"It was really very interesting. Anyway, getting back to what we were talking about. On the first day, effectively the day that you were mobilized, of course you didn't see any combat."
"Ah no. At night when we were there on the frontier, they would fire at us and we would fire back at them without seeing each other. We couldn't see them."
"But you saw each other from time to time, right?"
"Yes, because there was a forrest. And then it dipped and the Nied River was there."
"Did you ever call out to them?"
He seems incredulous. "But you couldn't. You were too far from one another, and we didn't want to be seen by them because they... Well if they saw you, then brrrrrp..." He pumps his fist and forearm back and forth like a piston so that I understand that submachine guns lined the river to pick off those showing themselves.
"So what were your memories of the first day of being attacked?" I am determined to get the answer to this one.
"The day of attack? Well listen, we were in the grottes de la faux with our anti-tank guns which I had been given. The Boches were chasing us all over the place. And they were using their machine guns. The guys would duck into the the shallow trenches, but the Germans would just run their tank treads on top of them. So here when they bombarded us in the ditches, they fired from above. They guys wanted to flee. I told them not too saying that it wasn't the time and that they were just going to get killed as they made their way into the woods. They kept on bombarding. We made our way into the woods, toward Soissons.
The war ended rather quickly for my Grandfather. The first day the Germans hit their lines, which must have been not too long after May 10th, 1940, when the Germans attacked the Low Countries and France, it was bloody chaos. While my Grandfather's regiment and battery had 75s, they had just a few shells of the right caliber, which makes me wonder how much opportunity they had to actually practice firing their weapons.
"I had 66 men under me. What was amazing is that they put me in charge of artillery when I had been trained in '28 in radios. It made no sense. Of my men, we lost 40 on the first day. We fired our one or two shells per gun, then hid in ditches the best we could. The Germans came forward with tanks. One of my men got up. We told him not to. He was almost immediately sliced by a projectile, ripping his arm of along with that side of his chest. We got to him just in time to see his heart pump a few more times before he died. The Germans saw our men hiding in the ditches and drove their tanks with one tread down the ditch crushing our men as they went. It was terrible."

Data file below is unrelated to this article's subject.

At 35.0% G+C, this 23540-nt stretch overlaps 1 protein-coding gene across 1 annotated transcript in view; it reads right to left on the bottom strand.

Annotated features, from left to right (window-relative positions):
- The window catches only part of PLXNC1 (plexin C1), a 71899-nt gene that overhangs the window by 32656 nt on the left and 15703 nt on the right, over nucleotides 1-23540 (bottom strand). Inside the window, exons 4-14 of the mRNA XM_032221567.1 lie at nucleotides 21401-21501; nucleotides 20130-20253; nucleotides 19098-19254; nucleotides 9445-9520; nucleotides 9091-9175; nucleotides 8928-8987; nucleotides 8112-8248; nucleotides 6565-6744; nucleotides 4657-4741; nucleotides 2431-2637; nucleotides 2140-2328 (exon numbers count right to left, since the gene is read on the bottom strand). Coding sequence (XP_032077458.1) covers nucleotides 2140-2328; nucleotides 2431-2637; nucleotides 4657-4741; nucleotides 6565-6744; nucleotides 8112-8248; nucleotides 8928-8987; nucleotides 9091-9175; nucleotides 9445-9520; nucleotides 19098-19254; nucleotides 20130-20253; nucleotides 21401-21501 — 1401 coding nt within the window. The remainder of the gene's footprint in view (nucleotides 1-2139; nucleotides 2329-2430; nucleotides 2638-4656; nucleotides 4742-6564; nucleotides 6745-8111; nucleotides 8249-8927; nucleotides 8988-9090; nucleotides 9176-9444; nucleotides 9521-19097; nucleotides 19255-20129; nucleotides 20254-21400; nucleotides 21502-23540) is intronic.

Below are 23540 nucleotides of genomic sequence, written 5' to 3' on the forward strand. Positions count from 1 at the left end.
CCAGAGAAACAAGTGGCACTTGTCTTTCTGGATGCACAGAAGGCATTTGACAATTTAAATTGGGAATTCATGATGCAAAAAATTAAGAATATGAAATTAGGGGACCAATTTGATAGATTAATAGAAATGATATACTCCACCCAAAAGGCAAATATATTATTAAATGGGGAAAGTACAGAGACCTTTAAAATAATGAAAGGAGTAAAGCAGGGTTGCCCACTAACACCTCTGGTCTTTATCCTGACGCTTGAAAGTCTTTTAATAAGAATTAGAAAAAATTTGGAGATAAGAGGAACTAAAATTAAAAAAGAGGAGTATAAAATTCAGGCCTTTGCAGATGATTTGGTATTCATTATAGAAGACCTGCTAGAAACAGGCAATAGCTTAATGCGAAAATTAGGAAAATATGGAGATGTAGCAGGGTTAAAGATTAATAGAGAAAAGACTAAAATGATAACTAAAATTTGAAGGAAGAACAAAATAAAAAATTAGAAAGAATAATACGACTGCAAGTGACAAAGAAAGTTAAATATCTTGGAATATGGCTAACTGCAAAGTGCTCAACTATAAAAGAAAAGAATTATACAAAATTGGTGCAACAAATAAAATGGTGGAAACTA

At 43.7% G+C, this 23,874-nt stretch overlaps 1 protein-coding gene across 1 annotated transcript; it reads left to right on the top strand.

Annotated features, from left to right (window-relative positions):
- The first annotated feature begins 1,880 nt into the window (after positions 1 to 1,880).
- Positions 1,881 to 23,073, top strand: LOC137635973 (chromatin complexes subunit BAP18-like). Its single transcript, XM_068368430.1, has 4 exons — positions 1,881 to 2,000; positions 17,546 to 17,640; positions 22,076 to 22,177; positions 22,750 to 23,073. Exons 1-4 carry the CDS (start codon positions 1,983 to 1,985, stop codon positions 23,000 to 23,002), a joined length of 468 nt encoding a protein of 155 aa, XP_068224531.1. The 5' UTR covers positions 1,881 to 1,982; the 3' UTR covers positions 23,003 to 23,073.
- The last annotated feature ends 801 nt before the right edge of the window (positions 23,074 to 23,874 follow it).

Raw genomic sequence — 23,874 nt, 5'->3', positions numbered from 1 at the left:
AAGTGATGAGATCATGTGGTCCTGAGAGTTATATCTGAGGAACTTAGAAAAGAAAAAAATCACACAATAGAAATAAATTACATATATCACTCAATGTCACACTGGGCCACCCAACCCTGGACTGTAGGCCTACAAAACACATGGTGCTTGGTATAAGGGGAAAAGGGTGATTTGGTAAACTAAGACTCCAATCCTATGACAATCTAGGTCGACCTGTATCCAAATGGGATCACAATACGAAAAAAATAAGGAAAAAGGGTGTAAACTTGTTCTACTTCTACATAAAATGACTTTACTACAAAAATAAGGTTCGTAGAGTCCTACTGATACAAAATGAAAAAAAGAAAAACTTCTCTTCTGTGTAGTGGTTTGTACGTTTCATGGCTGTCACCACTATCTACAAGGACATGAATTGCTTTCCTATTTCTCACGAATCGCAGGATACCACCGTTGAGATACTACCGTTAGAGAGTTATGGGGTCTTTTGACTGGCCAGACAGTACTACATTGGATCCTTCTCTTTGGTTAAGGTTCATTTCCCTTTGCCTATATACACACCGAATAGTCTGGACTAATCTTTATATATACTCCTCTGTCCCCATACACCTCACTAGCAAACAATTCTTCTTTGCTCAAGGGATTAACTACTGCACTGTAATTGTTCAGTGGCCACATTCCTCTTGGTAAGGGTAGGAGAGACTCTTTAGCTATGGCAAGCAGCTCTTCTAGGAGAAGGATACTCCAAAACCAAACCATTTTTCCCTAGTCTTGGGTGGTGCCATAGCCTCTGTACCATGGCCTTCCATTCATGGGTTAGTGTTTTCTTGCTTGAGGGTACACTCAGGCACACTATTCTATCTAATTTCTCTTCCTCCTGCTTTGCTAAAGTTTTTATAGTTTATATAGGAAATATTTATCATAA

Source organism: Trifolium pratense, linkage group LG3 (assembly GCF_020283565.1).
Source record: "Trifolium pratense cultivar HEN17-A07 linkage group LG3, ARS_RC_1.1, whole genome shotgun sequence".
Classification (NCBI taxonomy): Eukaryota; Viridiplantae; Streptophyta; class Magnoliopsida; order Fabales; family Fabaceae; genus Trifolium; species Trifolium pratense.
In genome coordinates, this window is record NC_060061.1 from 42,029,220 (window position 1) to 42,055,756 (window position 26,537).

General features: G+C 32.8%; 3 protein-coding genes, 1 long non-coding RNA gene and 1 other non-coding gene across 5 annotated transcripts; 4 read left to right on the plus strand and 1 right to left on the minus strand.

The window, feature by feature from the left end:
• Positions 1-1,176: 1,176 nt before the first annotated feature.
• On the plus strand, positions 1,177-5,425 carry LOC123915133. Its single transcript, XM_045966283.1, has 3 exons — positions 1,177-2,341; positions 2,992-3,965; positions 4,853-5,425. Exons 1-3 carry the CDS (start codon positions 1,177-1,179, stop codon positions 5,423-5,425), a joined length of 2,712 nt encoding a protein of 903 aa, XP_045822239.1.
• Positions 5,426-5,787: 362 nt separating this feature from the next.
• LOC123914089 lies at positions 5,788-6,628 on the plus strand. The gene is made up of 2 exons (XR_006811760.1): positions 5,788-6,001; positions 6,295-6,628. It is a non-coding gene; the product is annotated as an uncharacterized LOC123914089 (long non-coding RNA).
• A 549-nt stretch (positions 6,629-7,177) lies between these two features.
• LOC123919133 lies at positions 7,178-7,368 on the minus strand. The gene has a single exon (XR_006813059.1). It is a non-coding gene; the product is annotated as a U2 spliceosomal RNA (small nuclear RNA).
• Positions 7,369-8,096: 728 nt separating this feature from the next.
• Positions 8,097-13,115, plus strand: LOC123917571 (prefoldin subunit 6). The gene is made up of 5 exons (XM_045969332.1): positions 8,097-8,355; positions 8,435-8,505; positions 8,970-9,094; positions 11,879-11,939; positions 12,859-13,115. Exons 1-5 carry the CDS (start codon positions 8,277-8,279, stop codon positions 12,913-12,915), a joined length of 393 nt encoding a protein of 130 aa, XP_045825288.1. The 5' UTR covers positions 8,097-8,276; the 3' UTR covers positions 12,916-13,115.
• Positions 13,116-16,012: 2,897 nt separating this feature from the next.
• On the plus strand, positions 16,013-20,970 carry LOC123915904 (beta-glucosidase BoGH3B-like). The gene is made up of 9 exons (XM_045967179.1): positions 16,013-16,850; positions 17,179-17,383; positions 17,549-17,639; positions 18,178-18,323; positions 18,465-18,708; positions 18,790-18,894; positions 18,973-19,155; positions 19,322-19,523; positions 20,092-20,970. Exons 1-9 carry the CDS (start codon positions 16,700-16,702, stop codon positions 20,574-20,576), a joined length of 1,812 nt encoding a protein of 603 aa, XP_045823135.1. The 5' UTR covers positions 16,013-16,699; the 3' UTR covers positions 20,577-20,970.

"What did you think of the Germans? Were they faceless guys or did you hate them or did you think of them as being just like you guys that just happened to be on the other side of the river fighting for the enemy?"
At first his response is emphatic, but then his tone changes to a more conciliatory one. "Ah oui. But you know, it doesn't do any good. There was a guy who was afraid of nothing. So one day he had to go to the water." He pronounces it like "What-air" as the French often refer to the toilet. "He got up and went to do his thing, and they picked him off. I think he died right away. So you can see, we really didn't try to communicate. We went down to a chateau named St. Creutzwald (ed. about 20 miles east of Thionville and touching the German border) in the middle of the night, and had a funeral service, a mass, etc.
And all of a sudden, the curee came forward and presented himself to me. It was a friend of mine from EOR. When I saw him, I said "Mon viex Trevilli" to which he replied, 'Ah mais dittes dont, c'est toi!' and we embraced each other like old buddies. I told him to stay with us. I said 'you're going to stay and we'll all eat. Just because there's a war on doesn't mean that we can't eat.' Later that night we all returned to Thionville." His eyes twinkle and he smiles as he speaks. He's on a roll now, animatedly chattering as one thought flows to the next.
Several days later at Villiersville (spelling?) I asked him, 'What are you doing after all this is done?' He didn't reply but asked me the same thing in return. I told him, 'I'm going to start a brick factory. And you?' 'You're going to laugh,' he said. 'I'm going to become a priest.' And we had just walked down that street several days earlier. I told him that I was happy that we had we had walked together. It's funny, isn't it?"
"After the war," he continues, "I had to go to Caen, in Normandy, to go see a brick factory. And the stuff I wanted was ready, but after that, I asked for the curee since I knew that he was from there. The lady told me that he was in the hospital. And I wrote afterward. I got news from him, but he had already died. Anyway, that night during the war, he wondered what I was doing there. It was just the two of us at dinner with a couple of servers. We saw each other from time to time after that.
I brought the conversation back to the combat. "So on which day were you attacked?"